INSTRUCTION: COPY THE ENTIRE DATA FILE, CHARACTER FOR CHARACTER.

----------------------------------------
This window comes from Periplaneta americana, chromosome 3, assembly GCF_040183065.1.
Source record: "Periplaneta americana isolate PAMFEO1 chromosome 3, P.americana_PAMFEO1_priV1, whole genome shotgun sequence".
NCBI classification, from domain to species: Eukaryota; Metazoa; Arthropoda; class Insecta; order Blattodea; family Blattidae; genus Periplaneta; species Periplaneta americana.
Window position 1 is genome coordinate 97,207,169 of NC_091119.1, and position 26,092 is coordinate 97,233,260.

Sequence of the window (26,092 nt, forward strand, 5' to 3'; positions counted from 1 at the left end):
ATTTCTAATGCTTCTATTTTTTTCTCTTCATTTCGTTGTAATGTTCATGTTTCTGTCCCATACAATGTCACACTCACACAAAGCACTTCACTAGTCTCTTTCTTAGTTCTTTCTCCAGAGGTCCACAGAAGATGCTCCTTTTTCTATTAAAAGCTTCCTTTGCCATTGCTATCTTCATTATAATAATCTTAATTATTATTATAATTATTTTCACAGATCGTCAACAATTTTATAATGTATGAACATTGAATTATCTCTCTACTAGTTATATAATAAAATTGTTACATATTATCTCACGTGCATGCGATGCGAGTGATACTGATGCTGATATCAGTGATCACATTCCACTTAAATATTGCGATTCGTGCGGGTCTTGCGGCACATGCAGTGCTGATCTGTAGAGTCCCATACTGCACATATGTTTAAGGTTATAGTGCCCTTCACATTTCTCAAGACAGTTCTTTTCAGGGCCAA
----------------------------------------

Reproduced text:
This window comes from Periplaneta americana, chromosome 3, assembly GCF_040183065.1.
Source record: "Periplaneta americana isolate PAMFEO1 chromosome 3, P.americana_PAMFEO1_priV1, whole genome shotgun sequence".
NCBI classification, from domain to species: Eukaryota; Metazoa; Arthropoda; class Insecta; order Blattodea; family Blattidae; genus Periplaneta; species Periplaneta americana.
Window position 1 is genome coordinate 97,207,169 of NC_091119.1, and position 26,092 is coordinate 97,233,260.

Sequence of the window (26,092 nt, forward strand, 5' to 3'; positions counted from 1 at the left end):
ATTTCTAATGCTTCTATTTTTTTCTCTTCATTTCGTTGTAATGTTCATGTTTCTGTCCCATACAATGTCACACTCACACAAAGCACTTCACTAGTCTCTTTCTTAGTTCTTTCTCCAGAGGTCCACAGAAGATGCTCCTTTTTCTATTAAAAGCTTCCTTTGCCATTGCTATCTTCATTATAATAATCTTAATTATTATTATAATTATTTTCACAGATCGTCAACAATTTTATAATGTATGAACATTGAATTATCTCTCTACTAGTTATATAATAAAATTGTTACATATTATCTCACGTGCATGCGATGCGAGTGATACTGATGCTGATATCAGTGATCACATTCCACTTAAATATTGCGATTCGTGCGGGTCTTGCGGCACATGCAGTGCTGATCTGTAGAGTCCCATACTGCACATATGTTTAAGGTTATAGTGCCCTTCACATTTCTCAAGACAGTTCTTTTCAGGGCCAA